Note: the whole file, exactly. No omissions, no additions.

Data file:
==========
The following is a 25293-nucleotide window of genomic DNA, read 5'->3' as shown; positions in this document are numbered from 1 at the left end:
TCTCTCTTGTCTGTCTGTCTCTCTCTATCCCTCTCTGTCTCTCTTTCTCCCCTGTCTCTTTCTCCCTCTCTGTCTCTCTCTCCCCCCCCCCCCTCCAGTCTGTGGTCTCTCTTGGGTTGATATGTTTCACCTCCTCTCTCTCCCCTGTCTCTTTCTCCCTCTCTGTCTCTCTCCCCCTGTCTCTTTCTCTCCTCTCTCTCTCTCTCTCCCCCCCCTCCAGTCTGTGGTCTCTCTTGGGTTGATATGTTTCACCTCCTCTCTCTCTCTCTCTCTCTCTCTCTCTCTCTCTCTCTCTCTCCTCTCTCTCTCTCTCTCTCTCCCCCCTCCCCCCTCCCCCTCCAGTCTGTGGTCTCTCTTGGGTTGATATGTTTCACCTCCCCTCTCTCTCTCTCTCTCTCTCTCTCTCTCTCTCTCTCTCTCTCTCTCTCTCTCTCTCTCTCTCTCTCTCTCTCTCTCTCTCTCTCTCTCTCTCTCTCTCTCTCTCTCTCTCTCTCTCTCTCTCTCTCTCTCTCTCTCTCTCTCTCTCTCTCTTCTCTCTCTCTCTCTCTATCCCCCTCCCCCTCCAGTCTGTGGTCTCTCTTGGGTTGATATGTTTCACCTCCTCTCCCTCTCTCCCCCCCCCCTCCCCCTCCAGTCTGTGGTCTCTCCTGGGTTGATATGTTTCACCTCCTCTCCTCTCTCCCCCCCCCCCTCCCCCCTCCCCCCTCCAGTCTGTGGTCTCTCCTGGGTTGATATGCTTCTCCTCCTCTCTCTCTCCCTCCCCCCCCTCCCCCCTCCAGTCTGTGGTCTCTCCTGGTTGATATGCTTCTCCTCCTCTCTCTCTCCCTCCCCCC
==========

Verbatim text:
The following is a 25293-nucleotide window of genomic DNA, read 5'->3' as shown; positions in this document are numbered from 1 at the left end:
TCTCTCTTGTCTGTCTGTCTCTCTCTATCCCTCTCTGTCTCTCTTTCTCCCCTGTCTCTTTCTCCCTCTCTGTCTCTCTCTCCCCCCCCCCCCTCCAGTCTGTGGTCTCTCTTGGGTTGATATGTTTCACCTCCTCTCTCTCCCCTGTCTCTTTCTCCCTCTCTGTCTCTCTCCCCCTGTCTCTTTCTCTCCTCTCTCTCTCTCTCTCCCCCCCCTCCAGTCTGTGGTCTCTCTTGGGTTGATATGTTTCACCTCCTCTCTCTCTCTCTCTCTCTCTCTCTCTCTCTCTCTCTCTCTCCTCTCTCTCTCTCTCTCTCTCCCCCCTCCCCCCTCCCCCTCCAGTCTGTGGTCTCTCTTGGGTTGATATGTTTCACCTCCCCTCTCTCTCTCTCTCTCTCTCTCTCTCTCTCTCTCTCTCTCTCTCTCTCTCTCTCTCTCTCTCTCTCTCTCTCTCTCTCTCTCTCTCTCTCTCTCTCTCTCTCTCTCTCTCTCTCTCTCTCTCTCTCTCTCTCTCTCTCTCTCTCTCTCTCTTCTCTCTCTCTCTCTCTATCCCCCTCCCCCTCCAGTCTGTGGTCTCTCTTGGGTTGATATGTTTCACCTCCTCTCCCTCTCTCCCCCCCCCCTCCCCCTCCAGTCTGTGGTCTCTCCTGGGTTGATATGTTTCACCTCCTCTCCTCTCTCCCCCCCCCCCTCCCCCCTCCCCCCTCCAGTCTGTGGTCTCTCCTGGGTTGATATGCTTCTCCTCCTCTCTCTCTCCCTCCCCCCCCTCCCCCCTCCAGTCTGTGGTCTCTCCTGGTTGATATGCTTCTCCTCCTCTCTCTCTCCCTCCCCCC